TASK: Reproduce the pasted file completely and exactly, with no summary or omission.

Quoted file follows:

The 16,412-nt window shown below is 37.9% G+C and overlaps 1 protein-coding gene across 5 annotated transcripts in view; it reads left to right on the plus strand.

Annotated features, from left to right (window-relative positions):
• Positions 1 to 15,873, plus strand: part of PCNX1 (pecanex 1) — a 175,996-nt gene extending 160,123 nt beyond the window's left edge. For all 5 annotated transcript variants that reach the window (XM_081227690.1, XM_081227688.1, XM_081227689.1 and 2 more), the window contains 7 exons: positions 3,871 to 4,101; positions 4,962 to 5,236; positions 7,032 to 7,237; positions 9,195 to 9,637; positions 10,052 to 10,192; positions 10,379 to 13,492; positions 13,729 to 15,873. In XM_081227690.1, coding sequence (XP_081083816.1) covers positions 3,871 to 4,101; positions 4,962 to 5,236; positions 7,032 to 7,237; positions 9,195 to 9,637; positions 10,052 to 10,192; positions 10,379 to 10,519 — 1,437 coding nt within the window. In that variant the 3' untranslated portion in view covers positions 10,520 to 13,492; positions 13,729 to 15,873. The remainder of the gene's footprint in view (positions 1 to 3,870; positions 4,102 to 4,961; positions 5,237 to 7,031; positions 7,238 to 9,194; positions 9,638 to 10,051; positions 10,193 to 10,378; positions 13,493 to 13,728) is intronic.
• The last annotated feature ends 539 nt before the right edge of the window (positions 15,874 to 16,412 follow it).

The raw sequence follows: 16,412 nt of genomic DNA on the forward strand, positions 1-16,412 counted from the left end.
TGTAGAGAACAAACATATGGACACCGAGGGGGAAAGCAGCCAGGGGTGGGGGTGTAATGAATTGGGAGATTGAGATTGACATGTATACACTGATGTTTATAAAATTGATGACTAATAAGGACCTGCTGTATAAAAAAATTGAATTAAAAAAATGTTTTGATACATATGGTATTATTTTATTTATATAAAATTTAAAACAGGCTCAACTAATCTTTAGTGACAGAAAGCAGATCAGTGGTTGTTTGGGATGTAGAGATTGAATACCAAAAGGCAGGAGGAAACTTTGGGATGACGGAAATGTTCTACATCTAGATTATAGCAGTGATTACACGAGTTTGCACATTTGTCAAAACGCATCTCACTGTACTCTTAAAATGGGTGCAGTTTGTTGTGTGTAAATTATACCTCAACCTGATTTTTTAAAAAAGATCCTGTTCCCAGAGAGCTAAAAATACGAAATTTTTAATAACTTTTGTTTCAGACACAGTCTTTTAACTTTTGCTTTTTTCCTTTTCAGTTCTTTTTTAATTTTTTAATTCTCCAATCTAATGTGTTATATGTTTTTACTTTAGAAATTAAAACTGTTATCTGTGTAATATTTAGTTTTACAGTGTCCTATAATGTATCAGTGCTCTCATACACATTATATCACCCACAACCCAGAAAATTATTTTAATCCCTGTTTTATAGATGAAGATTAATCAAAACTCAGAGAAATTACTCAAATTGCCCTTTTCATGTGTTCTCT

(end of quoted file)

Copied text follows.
The 16,412-nt window shown below is 37.9% G+C and overlaps 1 protein-coding gene across 5 annotated transcripts in view; it reads left to right on the plus strand.

Annotated features, from left to right (window-relative positions):
• Positions 1 to 15,873, plus strand: part of PCNX1 (pecanex 1) — a 175,996-nt gene extending 160,123 nt beyond the window's left edge. For all 5 annotated transcript variants that reach the window (XM_081227690.1, XM_081227688.1, XM_081227689.1 and 2 more), the window contains 7 exons: positions 3,871 to 4,101; positions 4,962 to 5,236; positions 7,032 to 7,237; positions 9,195 to 9,637; positions 10,052 to 10,192; positions 10,379 to 13,492; positions 13,729 to 15,873. In XM_081227690.1, coding sequence (XP_081083816.1) covers positions 3,871 to 4,101; positions 4,962 to 5,236; positions 7,032 to 7,237; positions 9,195 to 9,637; positions 10,052 to 10,192; positions 10,379 to 10,519 — 1,437 coding nt within the window. In that variant the 3' untranslated portion in view covers positions 10,520 to 13,492; positions 13,729 to 15,873. The remainder of the gene's footprint in view (positions 1 to 3,870; positions 4,102 to 4,961; positions 5,237 to 7,031; positions 7,238 to 9,194; positions 9,638 to 10,051; positions 10,193 to 10,378; positions 13,493 to 13,728) is intronic.
• The last annotated feature ends 539 nt before the right edge of the window (positions 15,874 to 16,412 follow it).

The raw sequence follows: 16,412 nt of genomic DNA on the forward strand, positions 1-16,412 counted from the left end.
TGTAGAGAACAAACATATGGACACCGAGGGGGAAAGCAGCCAGGGGTGGGGGTGTAATGAATTGGGAGATTGAGATTGACATGTATACACTGATGTTTATAAAATTGATGACTAATAAGGACCTGCTGTATAAAAAAATTGAATTAAAAAAATGTTTTGATACATATGGTATTATTTTATTTATATAAAATTTAAAACAGGCTCAACTAATCTTTAGTGACAGAAAGCAGATCAGTGGTTGTTTGGGATGTAGAGATTGAATACCAAAAGGCAGGAGGAAACTTTGGGATGACGGAAATGTTCTACATCTAGATTATAGCAGTGATTACACGAGTTTGCACATTTGTCAAAACGCATCTCACTGTACTCTTAAAATGGGTGCAGTTTGTTGTGTGTAAATTATACCTCAACCTGATTTTTTAAAAAAGATCCTGTTCCCAGAGAGCTAAAAATACGAAATTTTTAATAACTTTTGTTTCAGACACAGTCTTTTAACTTTTGCTTTTTTCCTTTTCAGTTCTTTTTTAATTTTTTAATTCTCCAATCTAATGTGTTATATGTTTTTACTTTAGAAATTAAAACTGTTATCTGTGTAATATTTAGTTTTACAGTGTCCTATAATGTATCAGTGCTCTCATACACATTATATCACCCACAACCCAGAAAATTATTTTAATCCCTGTTTTATAGATGAAGATTAATCAAAACTCAGAGAAATTACTCAAATTGCCCTTTTCATGTGTTCTCT